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The Lullaby Trust has launched a new Safer Sleep for Babies animation, in a bid to tackle rising rates of Sudden Infant Death Syndrome (SIDS) during this year’s Safer Sleep Week (14-20 March 2016).
Safer Sleep for Babies is the first animation to be released by the charity, which aims to inform parents, carers and health professionals the do’s and don’ts of safer sleep.
Francine Bates, chief executive of The Lullaby Trust said: “We have created the Safer Sleep for Babies animation to equip all parents with the knowledge they need to ensure their baby is sleeping as safely as possible.
“We know that babies born to teenage parents are most at risk of SIDS, we hope that by creating shareable content that can be accessed on the go, we will reach more young parents so they can learn about safer sleep. By doing so, we will be a step closer to reaching our goal of halving the rate of SIDS by 2020.”
According to the latest statistics by the Office of National Statistics (ONS), there were 249 unexplained infant deaths in England and Wales in 2013. The rate of unexplained infant deaths rose to 0.36 per 1000 live births, up from 0.32 deaths per 1,000 in 2012.
The rate of infant deaths for mothers aged under 20 rose significantly from 0.92 to 1.27, four times greater than babies born to mothers aged 20 and over.
Charleine Wain, semi-finalist of BBC’s The Apprentice series 11, is lending her support to Safer Sleep Week, having lost her son Caylan to SIDS in 2007.
“No parent should ever lose their precious baby. Having lost a little boy myself, I know first-hand the pain and suffering you feel for the rest of your life. The one thing that will always remain when the cause of death is SIDS, is the ‘What if's’? They eat you up and stay with you forever.
“I hope to raise awareness to help prevent SIDS and reduce the chances of other parents experiencing the loss and suffering my family has been through by supporting The Lullaby Trust’s Safer Sleep Week,” she said.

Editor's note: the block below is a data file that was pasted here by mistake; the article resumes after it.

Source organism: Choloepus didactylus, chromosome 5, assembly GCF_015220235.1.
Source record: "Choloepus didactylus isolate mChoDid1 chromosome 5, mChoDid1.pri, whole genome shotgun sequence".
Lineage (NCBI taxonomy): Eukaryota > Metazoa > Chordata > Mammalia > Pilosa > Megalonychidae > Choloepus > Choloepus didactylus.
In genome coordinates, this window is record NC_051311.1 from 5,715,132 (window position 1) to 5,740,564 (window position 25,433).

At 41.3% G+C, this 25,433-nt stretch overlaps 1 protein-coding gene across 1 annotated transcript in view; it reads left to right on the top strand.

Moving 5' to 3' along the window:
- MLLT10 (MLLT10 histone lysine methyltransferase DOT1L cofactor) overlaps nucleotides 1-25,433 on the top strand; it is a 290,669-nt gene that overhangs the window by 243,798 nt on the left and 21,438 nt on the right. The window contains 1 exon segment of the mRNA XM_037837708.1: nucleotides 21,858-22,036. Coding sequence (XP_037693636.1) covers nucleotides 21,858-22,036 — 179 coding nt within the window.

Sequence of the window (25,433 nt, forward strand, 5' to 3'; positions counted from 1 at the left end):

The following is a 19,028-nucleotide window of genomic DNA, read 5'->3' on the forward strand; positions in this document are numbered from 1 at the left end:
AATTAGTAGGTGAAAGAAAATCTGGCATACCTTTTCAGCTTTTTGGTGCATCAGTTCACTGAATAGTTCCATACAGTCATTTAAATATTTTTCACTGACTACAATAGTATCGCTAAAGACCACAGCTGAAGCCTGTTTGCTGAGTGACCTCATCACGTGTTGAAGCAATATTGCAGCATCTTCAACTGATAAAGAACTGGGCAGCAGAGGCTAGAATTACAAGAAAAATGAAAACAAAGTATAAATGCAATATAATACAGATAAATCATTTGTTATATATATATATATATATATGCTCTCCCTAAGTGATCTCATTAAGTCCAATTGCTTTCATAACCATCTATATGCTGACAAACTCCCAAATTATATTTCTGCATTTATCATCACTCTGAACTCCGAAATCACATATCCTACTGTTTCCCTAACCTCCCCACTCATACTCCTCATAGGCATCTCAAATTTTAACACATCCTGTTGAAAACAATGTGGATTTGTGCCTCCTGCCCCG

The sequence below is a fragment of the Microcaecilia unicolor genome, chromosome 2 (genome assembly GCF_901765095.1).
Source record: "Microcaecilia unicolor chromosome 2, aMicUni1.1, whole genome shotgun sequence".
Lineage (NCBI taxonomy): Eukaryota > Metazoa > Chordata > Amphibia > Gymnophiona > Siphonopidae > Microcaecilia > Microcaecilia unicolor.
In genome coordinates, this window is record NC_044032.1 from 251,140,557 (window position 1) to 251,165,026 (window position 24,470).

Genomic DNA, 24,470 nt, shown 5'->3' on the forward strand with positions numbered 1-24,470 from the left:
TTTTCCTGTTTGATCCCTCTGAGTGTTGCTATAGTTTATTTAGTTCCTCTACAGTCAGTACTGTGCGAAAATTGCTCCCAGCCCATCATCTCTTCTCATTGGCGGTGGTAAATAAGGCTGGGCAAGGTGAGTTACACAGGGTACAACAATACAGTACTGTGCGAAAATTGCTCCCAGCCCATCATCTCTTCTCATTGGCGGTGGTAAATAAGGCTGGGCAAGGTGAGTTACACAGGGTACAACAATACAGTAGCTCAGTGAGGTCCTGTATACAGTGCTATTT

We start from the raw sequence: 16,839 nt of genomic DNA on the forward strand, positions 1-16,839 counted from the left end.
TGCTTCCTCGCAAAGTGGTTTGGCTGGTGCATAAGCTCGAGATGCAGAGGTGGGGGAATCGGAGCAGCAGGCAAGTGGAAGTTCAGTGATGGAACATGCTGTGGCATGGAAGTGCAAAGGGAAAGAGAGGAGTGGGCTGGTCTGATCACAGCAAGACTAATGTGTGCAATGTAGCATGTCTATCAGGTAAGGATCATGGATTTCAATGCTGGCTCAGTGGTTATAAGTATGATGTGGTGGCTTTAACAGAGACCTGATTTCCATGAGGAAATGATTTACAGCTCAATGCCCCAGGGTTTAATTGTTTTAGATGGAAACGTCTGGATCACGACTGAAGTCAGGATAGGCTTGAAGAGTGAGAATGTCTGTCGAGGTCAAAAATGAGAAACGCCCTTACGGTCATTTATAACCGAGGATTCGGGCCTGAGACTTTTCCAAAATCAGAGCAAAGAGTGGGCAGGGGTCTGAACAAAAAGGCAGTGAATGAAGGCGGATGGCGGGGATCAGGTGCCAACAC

The video campaign comes after almost half of mothers who sleep with their infants deny it when asked by a GP, midwife or health visitor for fear of being judged, according to Gentle Parenting’s recent survey.
The survey has led to warnings that new mothers could miss out on vital advice from healthcare professionals on how to sleep safely next to their child.
Around half of all mothers sleep with their baby at some point in their infancy, with many finding that sharing a bed is practical during breast-feeding and to aid parental bonding.
However, it has been discouraged by some experts who claim that sleeping with a child below the age of six months could increase the risk of SIDS.
Official advice does not tell women not to take their babies into bed with them. Instead it states the safest place for a baby to sleep for the first six months is in a cot in its parents' room.
In England and Wales, more than 200 babies a year die unexpectedly in their sleep.
Previous research has suggested that co-sleeping, combined with other factors, might have a role in the deaths.
Mark Baker, director of the Nice Centre for Clinical Practice said: “We don't know what causes these babies to die suddenly but we do know that if a parent smokes, drinks alcohol or takes drugs then SIDS is potentially more likely to occur if they then co-slept with their infant.”
The Lullaby Trust provides expert advice on safer sleep for babies supports bereaved families and raises awareness on Sudden Infant Death Syndrome (SIDS).
For more information visit: http://www.lullabytrust.org.uk/